Compromise in a relationship? When we talk with friends about our relationship struggles, at one point in the conversation one of the following sentences inevitably comes up: ‘You know, a relationship means making compromises’ or ‘It is give & take’.
I would never question the truth of this infallible relationship advice. However, I do believe that not all disagreements are the same, and hence ask for different compromises to resolve the conflict. Roughly, there are two levels of disagreements. On one hand struggles about practical daily occasions in life. For example, the colour of the new sofa or visiting his/her family for Christmas this year. These cause annoyance, can trigger arguments and if happen too often can pose a serious threat to a relationship.
On the other hand there are discussions on compromising one’s individual values and desires. These might not creep up in the beginning of a relationship, but could have more severe consequences at a later stage. How far are you willing to go for your ideal job, will you move for his new career step, how will you two handle kids (do you want kids at all)? Although these discussions often start around a practical issue, they soon turn into a question on one’s individual freedom, wishes or perception of life.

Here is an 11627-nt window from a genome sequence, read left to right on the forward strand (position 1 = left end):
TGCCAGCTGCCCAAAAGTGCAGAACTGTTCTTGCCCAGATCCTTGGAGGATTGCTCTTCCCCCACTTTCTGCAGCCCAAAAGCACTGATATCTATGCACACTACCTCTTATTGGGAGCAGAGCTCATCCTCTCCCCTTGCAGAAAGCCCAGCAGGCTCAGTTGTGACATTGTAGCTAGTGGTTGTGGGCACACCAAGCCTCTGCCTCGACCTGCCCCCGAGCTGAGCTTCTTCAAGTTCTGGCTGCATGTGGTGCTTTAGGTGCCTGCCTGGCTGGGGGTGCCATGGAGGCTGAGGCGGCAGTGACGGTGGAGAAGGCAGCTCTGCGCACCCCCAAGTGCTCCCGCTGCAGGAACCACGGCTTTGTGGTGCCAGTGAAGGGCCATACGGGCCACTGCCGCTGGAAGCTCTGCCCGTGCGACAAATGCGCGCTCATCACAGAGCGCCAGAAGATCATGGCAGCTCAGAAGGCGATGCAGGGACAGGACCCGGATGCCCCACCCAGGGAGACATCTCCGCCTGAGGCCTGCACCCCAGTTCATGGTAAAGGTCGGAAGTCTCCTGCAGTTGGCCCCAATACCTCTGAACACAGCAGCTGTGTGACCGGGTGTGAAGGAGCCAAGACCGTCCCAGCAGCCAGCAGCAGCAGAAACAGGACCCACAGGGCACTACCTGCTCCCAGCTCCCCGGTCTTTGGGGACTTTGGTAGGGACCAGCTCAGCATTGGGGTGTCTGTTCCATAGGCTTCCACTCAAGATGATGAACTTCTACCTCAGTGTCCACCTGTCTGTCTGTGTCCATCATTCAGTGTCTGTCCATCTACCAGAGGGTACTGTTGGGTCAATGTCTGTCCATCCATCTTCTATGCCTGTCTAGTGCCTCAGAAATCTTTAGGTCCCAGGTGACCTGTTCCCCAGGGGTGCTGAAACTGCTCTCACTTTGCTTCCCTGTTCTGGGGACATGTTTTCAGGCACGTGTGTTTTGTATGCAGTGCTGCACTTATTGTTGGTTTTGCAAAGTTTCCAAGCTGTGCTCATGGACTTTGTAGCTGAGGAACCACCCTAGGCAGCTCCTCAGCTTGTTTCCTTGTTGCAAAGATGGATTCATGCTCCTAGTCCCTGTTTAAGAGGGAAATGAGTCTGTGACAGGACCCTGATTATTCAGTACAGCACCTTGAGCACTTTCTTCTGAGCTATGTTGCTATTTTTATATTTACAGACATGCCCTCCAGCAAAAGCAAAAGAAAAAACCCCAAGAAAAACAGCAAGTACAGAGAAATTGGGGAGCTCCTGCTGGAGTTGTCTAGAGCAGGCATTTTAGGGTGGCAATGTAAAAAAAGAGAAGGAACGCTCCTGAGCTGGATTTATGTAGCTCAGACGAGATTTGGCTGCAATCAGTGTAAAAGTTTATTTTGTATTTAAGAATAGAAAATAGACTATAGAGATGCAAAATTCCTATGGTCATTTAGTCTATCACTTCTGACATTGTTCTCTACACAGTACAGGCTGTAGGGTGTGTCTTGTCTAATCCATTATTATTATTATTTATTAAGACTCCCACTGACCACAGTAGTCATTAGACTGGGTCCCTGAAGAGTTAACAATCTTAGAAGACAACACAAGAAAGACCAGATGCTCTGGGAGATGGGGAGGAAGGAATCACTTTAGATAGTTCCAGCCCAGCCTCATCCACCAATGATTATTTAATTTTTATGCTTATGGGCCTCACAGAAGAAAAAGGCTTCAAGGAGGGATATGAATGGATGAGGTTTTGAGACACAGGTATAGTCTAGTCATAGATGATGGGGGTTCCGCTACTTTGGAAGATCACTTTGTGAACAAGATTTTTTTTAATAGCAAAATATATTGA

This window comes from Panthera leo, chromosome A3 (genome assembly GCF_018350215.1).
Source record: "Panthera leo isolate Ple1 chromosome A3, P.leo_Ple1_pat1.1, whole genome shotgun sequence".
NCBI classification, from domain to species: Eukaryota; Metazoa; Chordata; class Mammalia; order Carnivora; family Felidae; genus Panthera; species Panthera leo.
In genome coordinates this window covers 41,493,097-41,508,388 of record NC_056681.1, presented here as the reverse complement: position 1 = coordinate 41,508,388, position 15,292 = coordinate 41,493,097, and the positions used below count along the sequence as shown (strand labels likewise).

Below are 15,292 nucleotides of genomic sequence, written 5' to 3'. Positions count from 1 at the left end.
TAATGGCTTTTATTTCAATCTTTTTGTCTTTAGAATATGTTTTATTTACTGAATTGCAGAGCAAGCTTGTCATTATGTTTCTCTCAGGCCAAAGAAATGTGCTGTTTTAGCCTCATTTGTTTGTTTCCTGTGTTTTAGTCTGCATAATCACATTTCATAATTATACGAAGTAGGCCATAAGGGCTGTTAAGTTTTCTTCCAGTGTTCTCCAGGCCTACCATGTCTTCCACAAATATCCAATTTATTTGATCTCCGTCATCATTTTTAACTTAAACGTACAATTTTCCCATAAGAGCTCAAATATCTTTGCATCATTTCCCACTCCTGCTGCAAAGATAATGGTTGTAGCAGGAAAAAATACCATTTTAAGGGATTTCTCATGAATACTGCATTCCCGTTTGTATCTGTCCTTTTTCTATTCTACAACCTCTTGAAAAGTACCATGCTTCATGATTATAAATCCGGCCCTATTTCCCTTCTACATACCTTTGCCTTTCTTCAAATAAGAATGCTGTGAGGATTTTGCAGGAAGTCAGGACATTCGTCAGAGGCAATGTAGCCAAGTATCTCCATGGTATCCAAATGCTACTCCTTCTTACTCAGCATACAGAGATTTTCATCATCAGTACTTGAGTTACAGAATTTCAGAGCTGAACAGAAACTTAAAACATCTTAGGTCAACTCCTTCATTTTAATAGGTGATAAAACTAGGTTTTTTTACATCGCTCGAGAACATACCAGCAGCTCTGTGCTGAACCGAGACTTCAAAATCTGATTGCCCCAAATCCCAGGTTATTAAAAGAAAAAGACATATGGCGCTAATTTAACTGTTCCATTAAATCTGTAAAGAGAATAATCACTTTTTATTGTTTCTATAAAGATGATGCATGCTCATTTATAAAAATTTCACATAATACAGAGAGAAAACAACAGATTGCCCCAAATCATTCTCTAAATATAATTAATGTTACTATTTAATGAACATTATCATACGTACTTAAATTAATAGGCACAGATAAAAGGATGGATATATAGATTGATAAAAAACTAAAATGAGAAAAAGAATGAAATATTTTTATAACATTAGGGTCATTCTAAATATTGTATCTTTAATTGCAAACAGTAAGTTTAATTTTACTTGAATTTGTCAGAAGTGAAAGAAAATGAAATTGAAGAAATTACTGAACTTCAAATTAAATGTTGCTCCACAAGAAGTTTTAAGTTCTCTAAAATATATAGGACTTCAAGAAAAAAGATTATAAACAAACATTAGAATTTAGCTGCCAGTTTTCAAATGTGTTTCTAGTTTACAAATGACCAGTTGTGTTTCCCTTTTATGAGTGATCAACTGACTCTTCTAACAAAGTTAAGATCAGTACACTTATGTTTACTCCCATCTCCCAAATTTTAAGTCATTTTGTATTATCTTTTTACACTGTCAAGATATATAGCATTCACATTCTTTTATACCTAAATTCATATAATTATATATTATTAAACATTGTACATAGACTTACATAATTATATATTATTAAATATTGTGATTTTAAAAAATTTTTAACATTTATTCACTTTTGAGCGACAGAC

However, you can compromise in two ways as well. Either you meet somewhere in the middle (he wants a black sofa, she a white one, one solution: pick a mixture of the two), or one of you completely compromises on a topic for the other (e.g. when one of the two has to give up a job, to move to another country). Obviously, the latter will create much more pressure on a relationship than the first one.
Disagreements vs. Compromises
If you would match the two kinds of disagreements (practical vs. values) against the two types of compromises you can make (meet in the middle vs. either/or), you see an overview of the types of issues and matching solutions you will face in any relationship. All of them will come up at some point. Hopefully, the practical issues will rise the most often, and can thankfully be solved relatively easy by either meeting in the middle or, as the relationship advice above states ‘by give and take’. These issues shouldn’t put a lot of pressure on a relationship, as long as both are willing to compromise now and then. However, advisable is to always strive for a middle way, where both are somehow satisfied.
More difficult are the disagreements around conflicting values or life wishes. The question is even whether you should compromise on those. Many relationship coaches and psychological research suggest that your individual life goals and values define who you are and they should match with your ideal partner. Giving up on them, or asking your partner to give up on them, will not result in a satisfying relationship. Specifically either/or compromises on values should at all costs be prevented in a relationship. Always try to steer such a discussion towards finding a middle way or find a solution to the underlying practical reason for the discussion. Perhaps you are willing to make a compromise on your values in the short term, but often in the long term this can result in regret.
Compromises are an essential part of being in a relationship, don’t be afraid of them! Just think about those decisions with a rational mind, try to create win-win situations and stay true to who both of you are. This will result in the best relationships!
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